Saridon is a drug combination designed for relief of persistent headaches. It is also, however, effective at relieving other forms of pain. It is a combination of three drugs: propyphenazone, an NSAID pain reliever, paracetamol, an anti-fever and pain reliever, and caffeine.
Saridon was first created in 1933, with a mix of drugs that were the latest in pain relief. In 1981 the formula was restructured, replacing one of the key ingredients before the FDA recalled it two years later. Sometime later, the aspirin that was commonly used was replaced by an NSAID, or non-steroidal anti-inflammatory drug, which is generally more effective than aspirin. Its current incarnation is widely used and trusted in about eighty countries in Asia, Latin America, Europe and Africa.
Saridon works because of the unique mix of chemical reactions. Propyphenazone works quickly with a fairly short duration, while paracetamol works slowly with a longer duration, and caffeine simply creates a better delivery system and increases the effectiveness of the other medications by an average of forty-one percent.
In 2002 a study on the drug was done to document its effectiveness and tolerability. Though the participants were given the high-powered pain killer for dental pain instead of headaches, the principals are the same. The study pitted Saridon against ibuprofen, aspirin, paracetamol, and a placebo. Saridon swept the board, being rated higher in efficiency and tolerability, as well as having only an adverse reaction rate of three percent.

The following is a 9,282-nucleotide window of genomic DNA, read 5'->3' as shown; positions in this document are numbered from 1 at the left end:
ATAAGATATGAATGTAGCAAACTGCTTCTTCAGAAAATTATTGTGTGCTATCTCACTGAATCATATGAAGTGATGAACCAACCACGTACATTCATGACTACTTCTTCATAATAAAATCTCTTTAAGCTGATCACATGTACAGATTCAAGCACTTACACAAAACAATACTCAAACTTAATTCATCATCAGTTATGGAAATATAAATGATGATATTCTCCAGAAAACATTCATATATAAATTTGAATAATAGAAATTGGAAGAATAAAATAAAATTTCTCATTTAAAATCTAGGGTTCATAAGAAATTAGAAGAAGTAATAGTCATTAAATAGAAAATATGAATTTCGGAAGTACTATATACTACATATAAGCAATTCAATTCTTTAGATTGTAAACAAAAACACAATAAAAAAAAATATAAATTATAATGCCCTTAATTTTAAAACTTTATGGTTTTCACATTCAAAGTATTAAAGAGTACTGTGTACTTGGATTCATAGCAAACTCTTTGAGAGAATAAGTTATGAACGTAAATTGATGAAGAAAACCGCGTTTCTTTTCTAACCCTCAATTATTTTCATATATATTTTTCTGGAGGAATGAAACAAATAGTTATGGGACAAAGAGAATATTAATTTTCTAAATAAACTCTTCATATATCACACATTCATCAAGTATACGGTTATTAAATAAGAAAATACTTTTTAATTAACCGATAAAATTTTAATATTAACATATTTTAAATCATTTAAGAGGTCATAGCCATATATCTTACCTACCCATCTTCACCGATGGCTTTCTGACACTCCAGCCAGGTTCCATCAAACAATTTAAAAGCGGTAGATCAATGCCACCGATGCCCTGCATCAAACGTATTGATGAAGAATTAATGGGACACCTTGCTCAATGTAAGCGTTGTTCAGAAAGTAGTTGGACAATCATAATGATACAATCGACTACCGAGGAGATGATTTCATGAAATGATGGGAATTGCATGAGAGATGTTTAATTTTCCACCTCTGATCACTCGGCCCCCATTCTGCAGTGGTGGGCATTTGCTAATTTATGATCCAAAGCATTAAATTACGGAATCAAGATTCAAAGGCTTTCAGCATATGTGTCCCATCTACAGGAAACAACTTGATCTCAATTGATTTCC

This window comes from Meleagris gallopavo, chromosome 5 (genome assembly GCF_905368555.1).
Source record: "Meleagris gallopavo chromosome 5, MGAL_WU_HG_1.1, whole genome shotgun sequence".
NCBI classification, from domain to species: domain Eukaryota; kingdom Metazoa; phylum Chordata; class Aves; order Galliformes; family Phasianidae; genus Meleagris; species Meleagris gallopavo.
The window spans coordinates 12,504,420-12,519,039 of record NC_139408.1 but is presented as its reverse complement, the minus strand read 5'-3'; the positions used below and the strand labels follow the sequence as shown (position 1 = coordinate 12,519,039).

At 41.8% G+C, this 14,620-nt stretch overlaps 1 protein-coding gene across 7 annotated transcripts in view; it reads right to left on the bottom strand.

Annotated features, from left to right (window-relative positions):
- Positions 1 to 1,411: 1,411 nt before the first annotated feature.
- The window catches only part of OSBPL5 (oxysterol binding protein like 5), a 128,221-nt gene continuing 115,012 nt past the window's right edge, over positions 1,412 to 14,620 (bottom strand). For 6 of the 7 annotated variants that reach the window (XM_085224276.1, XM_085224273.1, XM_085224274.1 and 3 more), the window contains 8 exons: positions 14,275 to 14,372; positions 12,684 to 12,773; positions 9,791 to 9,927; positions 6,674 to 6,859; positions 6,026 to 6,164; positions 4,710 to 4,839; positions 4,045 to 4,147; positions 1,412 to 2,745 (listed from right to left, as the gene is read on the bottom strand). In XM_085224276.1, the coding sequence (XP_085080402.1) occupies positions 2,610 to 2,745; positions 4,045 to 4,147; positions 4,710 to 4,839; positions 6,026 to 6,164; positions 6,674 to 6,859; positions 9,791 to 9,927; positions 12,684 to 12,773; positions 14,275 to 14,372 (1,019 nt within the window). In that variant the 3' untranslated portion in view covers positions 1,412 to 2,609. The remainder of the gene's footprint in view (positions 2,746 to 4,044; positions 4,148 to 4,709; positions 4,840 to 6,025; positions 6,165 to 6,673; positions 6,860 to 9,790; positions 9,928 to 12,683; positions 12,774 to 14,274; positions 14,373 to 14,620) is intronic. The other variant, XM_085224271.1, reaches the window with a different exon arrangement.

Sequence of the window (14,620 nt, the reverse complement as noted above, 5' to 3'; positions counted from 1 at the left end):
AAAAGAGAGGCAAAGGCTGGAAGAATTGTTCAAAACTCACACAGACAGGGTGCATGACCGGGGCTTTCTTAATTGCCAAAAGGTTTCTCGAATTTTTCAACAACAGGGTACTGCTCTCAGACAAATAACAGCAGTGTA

Saridon has been proven to relieve pain within fifteen minutes. Many participants found that they needed fewer tablets to reach full pain relief, and that it happened much sooner with other headache medicines. Even those suffering from dental pain, one of the most insidious pains there is, often stopped taking the medication before the trial had run out because the pain was entirely gone.
The most recent development for the company was the fact that they won a Silver Clio for some print ads done in the Philippines. These ads show a series of people, a woman doing laundry, a butcher, and a carpenter, while their alter-egos are behind them administering blows to their skulls. It was a brilliant way to show that all kinds of people are affected by persistent headaches, and that they are more damaging than is typically believed by those who do not suffer from them.